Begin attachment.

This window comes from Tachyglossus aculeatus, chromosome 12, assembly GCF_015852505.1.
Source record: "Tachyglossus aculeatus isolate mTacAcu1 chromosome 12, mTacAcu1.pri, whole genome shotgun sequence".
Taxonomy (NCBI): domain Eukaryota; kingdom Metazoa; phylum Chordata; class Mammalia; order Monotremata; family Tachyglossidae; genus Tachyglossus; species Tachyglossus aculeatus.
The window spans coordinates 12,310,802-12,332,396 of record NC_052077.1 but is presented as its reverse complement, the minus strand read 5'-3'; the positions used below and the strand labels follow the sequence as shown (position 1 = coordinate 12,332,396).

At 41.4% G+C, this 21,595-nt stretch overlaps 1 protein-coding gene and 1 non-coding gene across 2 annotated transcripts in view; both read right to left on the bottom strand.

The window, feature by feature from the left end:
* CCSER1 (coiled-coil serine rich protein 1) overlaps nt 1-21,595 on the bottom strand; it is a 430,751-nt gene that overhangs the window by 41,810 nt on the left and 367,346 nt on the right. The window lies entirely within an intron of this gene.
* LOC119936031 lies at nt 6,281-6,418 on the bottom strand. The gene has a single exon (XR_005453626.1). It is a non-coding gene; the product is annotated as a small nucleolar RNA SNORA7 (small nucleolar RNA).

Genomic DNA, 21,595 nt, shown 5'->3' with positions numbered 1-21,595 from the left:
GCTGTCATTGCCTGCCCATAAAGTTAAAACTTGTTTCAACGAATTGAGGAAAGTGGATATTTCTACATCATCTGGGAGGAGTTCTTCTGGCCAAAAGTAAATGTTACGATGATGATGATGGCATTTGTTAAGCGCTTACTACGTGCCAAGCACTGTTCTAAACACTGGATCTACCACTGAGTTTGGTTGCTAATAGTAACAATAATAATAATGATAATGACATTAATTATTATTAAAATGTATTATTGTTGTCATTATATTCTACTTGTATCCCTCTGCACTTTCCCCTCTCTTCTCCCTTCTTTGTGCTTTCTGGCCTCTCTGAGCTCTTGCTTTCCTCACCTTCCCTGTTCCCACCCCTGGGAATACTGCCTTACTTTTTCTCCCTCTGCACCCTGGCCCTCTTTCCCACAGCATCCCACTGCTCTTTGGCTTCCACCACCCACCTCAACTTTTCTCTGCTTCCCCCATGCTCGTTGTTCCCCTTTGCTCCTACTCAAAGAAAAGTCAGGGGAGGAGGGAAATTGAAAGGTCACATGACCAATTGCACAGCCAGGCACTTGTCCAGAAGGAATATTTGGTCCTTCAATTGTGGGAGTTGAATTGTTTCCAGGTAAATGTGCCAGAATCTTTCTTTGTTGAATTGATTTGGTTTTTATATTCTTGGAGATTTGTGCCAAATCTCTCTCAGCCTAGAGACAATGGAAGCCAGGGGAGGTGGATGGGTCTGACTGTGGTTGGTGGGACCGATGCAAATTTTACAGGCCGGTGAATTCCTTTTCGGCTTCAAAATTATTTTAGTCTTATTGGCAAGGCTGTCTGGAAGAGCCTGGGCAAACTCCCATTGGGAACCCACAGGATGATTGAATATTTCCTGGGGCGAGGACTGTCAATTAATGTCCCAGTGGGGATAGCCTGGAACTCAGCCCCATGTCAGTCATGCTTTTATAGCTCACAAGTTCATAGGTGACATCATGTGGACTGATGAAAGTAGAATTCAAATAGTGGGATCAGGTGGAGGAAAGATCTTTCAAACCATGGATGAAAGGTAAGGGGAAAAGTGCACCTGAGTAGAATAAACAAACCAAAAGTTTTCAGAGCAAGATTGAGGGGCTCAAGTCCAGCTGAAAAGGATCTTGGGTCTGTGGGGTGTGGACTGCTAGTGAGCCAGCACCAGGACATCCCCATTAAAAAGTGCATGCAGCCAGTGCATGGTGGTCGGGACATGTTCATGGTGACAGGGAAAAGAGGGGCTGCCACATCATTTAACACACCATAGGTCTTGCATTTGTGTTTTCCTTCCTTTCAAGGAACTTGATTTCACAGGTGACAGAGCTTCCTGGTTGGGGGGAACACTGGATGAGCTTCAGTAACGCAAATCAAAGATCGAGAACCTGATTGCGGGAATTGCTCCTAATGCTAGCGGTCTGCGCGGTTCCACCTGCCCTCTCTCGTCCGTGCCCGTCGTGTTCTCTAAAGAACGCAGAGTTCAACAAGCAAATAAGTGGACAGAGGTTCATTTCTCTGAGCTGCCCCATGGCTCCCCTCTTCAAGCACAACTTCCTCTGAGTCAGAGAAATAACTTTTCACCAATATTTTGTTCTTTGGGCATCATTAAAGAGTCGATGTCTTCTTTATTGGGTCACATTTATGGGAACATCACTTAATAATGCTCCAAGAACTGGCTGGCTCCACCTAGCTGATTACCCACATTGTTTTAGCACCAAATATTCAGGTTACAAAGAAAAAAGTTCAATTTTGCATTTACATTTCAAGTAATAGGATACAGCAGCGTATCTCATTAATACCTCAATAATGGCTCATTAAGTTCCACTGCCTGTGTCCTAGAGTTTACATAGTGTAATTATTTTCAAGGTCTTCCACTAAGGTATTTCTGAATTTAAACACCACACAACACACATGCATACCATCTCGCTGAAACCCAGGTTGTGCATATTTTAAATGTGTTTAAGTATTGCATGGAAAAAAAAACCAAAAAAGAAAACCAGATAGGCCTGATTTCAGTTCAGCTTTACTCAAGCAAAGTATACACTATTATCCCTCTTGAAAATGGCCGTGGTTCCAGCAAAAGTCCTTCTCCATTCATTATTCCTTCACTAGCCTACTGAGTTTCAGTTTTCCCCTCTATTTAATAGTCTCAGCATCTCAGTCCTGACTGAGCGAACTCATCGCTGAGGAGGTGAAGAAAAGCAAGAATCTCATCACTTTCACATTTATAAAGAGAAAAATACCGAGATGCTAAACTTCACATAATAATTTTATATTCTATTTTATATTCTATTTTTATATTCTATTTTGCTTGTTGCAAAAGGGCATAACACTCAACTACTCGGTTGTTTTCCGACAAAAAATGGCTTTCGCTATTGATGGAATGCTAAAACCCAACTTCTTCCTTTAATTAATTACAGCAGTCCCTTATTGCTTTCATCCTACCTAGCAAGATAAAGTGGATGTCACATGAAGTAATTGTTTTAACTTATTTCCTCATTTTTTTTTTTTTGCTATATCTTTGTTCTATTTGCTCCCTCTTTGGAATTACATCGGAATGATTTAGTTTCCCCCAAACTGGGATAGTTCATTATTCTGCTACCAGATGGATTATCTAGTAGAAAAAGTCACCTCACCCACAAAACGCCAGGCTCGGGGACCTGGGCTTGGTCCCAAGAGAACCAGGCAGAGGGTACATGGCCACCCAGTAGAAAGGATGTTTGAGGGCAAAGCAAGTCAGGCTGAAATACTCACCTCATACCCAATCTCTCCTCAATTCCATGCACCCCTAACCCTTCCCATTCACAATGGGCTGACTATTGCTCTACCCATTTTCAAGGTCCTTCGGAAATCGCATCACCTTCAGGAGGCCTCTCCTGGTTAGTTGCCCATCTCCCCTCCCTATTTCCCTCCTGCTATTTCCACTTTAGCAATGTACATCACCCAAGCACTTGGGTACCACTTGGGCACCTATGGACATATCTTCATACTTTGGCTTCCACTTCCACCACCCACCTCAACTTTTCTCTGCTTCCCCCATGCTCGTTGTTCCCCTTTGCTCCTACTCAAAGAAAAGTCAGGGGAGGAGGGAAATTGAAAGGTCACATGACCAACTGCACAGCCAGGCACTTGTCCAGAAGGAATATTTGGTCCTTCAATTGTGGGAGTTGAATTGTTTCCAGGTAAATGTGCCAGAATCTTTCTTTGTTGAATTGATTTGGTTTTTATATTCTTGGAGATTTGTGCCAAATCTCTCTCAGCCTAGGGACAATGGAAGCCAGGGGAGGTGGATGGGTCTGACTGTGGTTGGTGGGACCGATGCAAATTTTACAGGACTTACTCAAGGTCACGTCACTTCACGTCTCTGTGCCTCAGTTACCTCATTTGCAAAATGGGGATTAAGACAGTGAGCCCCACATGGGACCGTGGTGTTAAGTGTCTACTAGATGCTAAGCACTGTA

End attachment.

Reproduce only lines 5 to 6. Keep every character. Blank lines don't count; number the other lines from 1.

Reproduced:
At 41.4% G+C, this 21,595-nt stretch overlaps 1 protein-coding gene and 1 non-coding gene across 2 annotated transcripts in view; both read right to left on the bottom strand.

The window, feature by feature from the left end: